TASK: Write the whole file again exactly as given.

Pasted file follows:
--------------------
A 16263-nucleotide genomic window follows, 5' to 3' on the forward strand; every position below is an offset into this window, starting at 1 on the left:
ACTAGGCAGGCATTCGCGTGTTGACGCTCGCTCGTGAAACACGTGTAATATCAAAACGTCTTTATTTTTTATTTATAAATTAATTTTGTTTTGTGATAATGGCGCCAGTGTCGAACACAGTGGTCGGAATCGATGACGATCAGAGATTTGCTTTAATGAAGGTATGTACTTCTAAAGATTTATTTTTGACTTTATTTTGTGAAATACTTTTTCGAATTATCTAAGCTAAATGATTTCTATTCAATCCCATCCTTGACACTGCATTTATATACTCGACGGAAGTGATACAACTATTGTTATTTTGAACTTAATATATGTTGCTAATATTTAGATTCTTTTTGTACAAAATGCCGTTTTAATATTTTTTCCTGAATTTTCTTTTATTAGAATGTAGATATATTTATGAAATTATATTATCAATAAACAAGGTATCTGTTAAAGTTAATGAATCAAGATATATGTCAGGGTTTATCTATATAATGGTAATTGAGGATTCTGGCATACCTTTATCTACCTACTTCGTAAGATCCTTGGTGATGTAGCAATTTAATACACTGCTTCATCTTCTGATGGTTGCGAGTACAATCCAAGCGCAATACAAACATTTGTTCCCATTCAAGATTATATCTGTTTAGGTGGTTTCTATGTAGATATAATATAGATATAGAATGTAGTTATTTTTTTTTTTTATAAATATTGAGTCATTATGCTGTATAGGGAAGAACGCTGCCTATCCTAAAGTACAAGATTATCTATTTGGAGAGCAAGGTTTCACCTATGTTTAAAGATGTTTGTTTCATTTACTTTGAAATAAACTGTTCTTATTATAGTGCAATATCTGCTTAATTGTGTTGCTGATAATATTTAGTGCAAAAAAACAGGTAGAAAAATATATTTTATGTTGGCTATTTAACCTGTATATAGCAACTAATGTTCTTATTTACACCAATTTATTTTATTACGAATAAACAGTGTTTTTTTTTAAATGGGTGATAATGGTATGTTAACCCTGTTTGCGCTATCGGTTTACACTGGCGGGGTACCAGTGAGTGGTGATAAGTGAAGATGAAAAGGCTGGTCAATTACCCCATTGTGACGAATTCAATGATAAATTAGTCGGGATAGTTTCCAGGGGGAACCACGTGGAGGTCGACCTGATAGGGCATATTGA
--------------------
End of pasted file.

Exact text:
A 16263-nucleotide genomic window follows, 5' to 3' on the forward strand; every position below is an offset into this window, starting at 1 on the left:
ACTAGGCAGGCATTCGCGTGTTGACGCTCGCTCGTGAAACACGTGTAATATCAAAACGTCTTTATTTTTTATTTATAAATTAATTTTGTTTTGTGATAATGGCGCCAGTGTCGAACACAGTGGTCGGAATCGATGACGATCAGAGATTTGCTTTAATGAAGGTATGTACTTCTAAAGATTTATTTTTGACTTTATTTTGTGAAATACTTTTTCGAATTATCTAAGCTAAATGATTTCTATTCAATCCCATCCTTGACACTGCATTTATATACTCGACGGAAGTGATACAACTATTGTTATTTTGAACTTAATATATGTTGCTAATATTTAGATTCTTTTTGTACAAAATGCCGTTTTAATATTTTTTCCTGAATTTTCTTTTATTAGAATGTAGATATATTTATGAAATTATATTATCAATAAACAAGGTATCTGTTAAAGTTAATGAATCAAGATATATGTCAGGGTTTATCTATATAATGGTAATTGAGGATTCTGGCATACCTTTATCTACCTACTTCGTAAGATCCTTGGTGATGTAGCAATTTAATACACTGCTTCATCTTCTGATGGTTGCGAGTACAATCCAAGCGCAATACAAACATTTGTTCCCATTCAAGATTATATCTGTTTAGGTGGTTTCTATGTAGATATAATATAGATATAGAATGTAGTTATTTTTTTTTTTTATAAATATTGAGTCATTATGCTGTATAGGGAAGAACGCTGCCTATCCTAAAGTACAAGATTATCTATTTGGAGAGCAAGGTTTCACCTATGTTTAAAGATGTTTGTTTCATTTACTTTGAAATAAACTGTTCTTATTATAGTGCAATATCTGCTTAATTGTGTTGCTGATAATATTTAGTGCAAAAAAACAGGTAGAAAAATATATTTTATGTTGGCTATTTAACCTGTATATAGCAACTAATGTTCTTATTTACACCAATTTATTTTATTACGAATAAACAGTGTTTTTTTTTAAATGGGTGATAATGGTATGTTAACCCTGTTTGCGCTATCGGTTTACACTGGCGGGGTACCAGTGAGTGGTGATAAGTGAAGATGAAAAGGCTGGTCAATTACCCCATTGTGACGAATTCAATGATAAATTAGTCGGGATAGTTTCCAGGGGGAACCACGTGGAGGTCGACCTGATAGGGCATATTGA